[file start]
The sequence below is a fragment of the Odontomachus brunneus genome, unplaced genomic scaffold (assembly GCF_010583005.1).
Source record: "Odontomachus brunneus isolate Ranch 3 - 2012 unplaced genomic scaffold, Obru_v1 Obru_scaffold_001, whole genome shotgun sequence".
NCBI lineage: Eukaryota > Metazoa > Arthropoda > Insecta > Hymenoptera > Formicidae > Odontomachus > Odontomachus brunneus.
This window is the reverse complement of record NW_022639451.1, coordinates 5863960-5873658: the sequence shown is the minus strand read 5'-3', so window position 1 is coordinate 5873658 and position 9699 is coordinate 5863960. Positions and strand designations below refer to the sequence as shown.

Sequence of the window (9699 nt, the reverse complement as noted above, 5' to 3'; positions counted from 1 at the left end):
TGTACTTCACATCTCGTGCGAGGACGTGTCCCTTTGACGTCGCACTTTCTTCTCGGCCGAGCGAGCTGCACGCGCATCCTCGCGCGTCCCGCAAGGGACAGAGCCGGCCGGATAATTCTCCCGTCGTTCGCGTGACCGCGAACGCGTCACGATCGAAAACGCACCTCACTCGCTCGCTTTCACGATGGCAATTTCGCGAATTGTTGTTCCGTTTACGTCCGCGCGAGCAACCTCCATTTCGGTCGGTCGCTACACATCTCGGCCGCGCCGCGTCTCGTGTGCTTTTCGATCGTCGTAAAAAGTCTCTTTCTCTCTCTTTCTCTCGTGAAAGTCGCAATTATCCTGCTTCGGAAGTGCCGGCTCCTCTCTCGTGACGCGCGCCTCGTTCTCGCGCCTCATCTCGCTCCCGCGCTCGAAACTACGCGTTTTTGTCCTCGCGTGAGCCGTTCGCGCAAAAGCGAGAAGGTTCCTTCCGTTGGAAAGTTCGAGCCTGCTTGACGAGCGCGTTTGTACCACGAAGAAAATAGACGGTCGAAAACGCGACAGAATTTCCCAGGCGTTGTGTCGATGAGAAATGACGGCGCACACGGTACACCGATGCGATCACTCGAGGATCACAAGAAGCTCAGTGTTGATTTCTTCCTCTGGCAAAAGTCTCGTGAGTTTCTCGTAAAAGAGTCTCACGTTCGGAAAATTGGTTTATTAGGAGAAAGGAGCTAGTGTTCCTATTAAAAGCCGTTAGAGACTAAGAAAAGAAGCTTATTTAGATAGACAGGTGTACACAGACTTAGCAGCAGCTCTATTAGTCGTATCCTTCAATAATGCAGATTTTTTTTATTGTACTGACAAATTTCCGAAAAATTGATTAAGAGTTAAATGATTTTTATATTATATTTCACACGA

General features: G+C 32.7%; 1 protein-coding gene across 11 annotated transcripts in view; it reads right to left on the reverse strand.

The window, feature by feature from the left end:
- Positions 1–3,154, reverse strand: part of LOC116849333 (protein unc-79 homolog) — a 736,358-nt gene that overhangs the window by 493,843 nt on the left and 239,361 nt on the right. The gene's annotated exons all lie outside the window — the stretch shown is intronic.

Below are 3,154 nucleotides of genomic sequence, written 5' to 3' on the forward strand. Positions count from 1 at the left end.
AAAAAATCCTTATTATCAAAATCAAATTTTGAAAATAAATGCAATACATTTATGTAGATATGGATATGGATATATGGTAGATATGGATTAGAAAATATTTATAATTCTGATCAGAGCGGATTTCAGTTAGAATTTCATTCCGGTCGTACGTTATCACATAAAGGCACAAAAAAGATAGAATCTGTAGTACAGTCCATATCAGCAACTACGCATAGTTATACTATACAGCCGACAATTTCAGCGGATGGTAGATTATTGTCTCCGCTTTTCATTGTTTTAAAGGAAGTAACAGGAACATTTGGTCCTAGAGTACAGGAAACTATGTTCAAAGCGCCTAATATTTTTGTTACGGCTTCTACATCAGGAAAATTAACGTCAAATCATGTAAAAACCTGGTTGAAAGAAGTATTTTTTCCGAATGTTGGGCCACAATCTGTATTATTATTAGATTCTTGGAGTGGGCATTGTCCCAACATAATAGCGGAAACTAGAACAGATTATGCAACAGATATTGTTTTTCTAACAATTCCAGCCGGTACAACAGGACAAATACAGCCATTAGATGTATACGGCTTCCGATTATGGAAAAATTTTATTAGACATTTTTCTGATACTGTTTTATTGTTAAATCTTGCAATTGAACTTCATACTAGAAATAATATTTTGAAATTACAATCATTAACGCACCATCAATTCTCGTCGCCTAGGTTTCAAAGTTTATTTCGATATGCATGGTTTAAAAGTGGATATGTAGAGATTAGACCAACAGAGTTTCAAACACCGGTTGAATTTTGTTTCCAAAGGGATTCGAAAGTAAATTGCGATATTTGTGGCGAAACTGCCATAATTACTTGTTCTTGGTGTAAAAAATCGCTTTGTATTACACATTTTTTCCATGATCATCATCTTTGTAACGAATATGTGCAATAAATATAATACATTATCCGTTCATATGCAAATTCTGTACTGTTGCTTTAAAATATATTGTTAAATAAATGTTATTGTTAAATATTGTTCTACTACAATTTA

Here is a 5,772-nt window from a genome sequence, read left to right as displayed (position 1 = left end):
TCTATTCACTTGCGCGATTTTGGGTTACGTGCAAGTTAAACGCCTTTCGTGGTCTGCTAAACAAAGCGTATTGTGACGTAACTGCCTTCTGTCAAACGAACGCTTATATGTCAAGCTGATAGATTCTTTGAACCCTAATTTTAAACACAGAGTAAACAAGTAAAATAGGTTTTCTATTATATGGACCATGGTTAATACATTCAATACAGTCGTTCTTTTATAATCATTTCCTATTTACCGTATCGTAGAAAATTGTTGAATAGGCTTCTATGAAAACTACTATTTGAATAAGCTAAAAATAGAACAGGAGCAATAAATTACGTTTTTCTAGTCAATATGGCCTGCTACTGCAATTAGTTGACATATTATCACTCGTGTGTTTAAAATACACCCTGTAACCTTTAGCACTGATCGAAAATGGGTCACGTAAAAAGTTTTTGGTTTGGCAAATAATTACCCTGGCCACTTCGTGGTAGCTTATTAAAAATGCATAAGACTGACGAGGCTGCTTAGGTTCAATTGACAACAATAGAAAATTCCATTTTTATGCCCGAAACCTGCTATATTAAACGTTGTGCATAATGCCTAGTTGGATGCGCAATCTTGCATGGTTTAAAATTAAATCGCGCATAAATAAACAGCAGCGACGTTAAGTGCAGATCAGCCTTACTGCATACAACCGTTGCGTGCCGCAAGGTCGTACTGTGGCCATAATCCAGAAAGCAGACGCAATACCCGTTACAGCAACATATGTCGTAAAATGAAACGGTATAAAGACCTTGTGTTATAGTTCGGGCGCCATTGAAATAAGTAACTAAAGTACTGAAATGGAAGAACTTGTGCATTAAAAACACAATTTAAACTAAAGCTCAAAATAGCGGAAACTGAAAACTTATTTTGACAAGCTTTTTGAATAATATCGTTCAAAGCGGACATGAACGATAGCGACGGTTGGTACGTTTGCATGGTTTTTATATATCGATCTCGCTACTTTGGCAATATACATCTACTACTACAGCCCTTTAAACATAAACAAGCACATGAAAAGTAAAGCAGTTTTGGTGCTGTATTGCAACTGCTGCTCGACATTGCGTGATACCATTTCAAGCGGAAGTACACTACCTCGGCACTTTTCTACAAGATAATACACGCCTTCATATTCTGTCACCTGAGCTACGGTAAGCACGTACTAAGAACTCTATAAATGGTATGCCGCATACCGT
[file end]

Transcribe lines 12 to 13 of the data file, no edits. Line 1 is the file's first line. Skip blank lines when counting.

Here is a 5,772-nt window from a genome sequence, read left to right as displayed (position 1 = left end):
TCTATTCACTTGCGCGATTTTGGGTTACGTGCAAGTTAAACGCCTTTCGTGGTCTGCTAAACAAAGCGTATTGTGACGTAACTGCCTTCTGTCAAACGAACGCTTATATGTCAAGCTGATAGATTCTTTGAACCCTAATTTTAAACACAGAGTAAACAAGTAAAATAGGTTTTCTATTATATGGACCATGGTTAATACATTCAATACAGTCGTTCTTTTATAATCATTTCCTATTTACCGTATCGTAGAAAATTGTTGAATAGGCTTCTATGAAAACTACTATTTGAATAAGCTAAAAATAGAACAGGAGCAATAAATTACGTTTTTCTAGTCAATATGGCCTGCTACTGCAATTAGTTGACATATTATCACTCGTGTGTTTAAAATACACCCTGTAACCTTTAGCACTGATCGAAAATGGGTCACGTAAAAAGTTTTTGGTTTGGCAAATAATTACCCTGGCCACTTCGTGGTAGCTTATTAAAAATGCATAAGACTGACGAGGCTGCTTAGGTTCAATTGACAACAATAGAAAATTCCATTTTTATGCCCGAAACCTGCTATATTAAACGTTGTGCATAATGCCTAGTTGGATGCGCAATCTTGCATGGTTTAAAATTAAATCGCGCATAAATAAACAGCAGCGACGTTAAGTGCAGATCAGCCTTACTGCATACAACCGTTGCGTGCCGCAAGGTCGTACTGTGGCCATAATCCAGAAAGCAGACGCAATACCCGTTACAGCAACATATGTCGTAAAATGAAACGGTATAAAGACCTTGTGTTATAGTTCGGGCGCCATTGAAATAAGTAACTAAAGTACTGAAATGGAAGAACTTGTGCATTAAAAACACAATTTAAACTAAAGCTCAAAATAGCGGAAACTGAAAACTTATTTTGACAAGCTTTTTGAATAATATCGTTCAAAGCGGACATGAACGATAGCGACGGTTGGTACGTTTGCATGGTTTTTATATATCGATCTCGCTACTTTGGCAATATACATCTACTACTACAGCCCTTTAAACATAAACAAGCACATGAAAAGTAAAGCAGTTTTGGTGCTGTATTGCAACTGCTGCTCGACATTGCGTGATACCATTTCAAGCGGAAGTACACTACCTCGGCACTTTTCTACAAGATAATACACGCCTTCATATTCTGTCACCTGAGCTACGGTAAGCACGTACTAAGAACTCTATAAATGGTATGCCGCATACCGT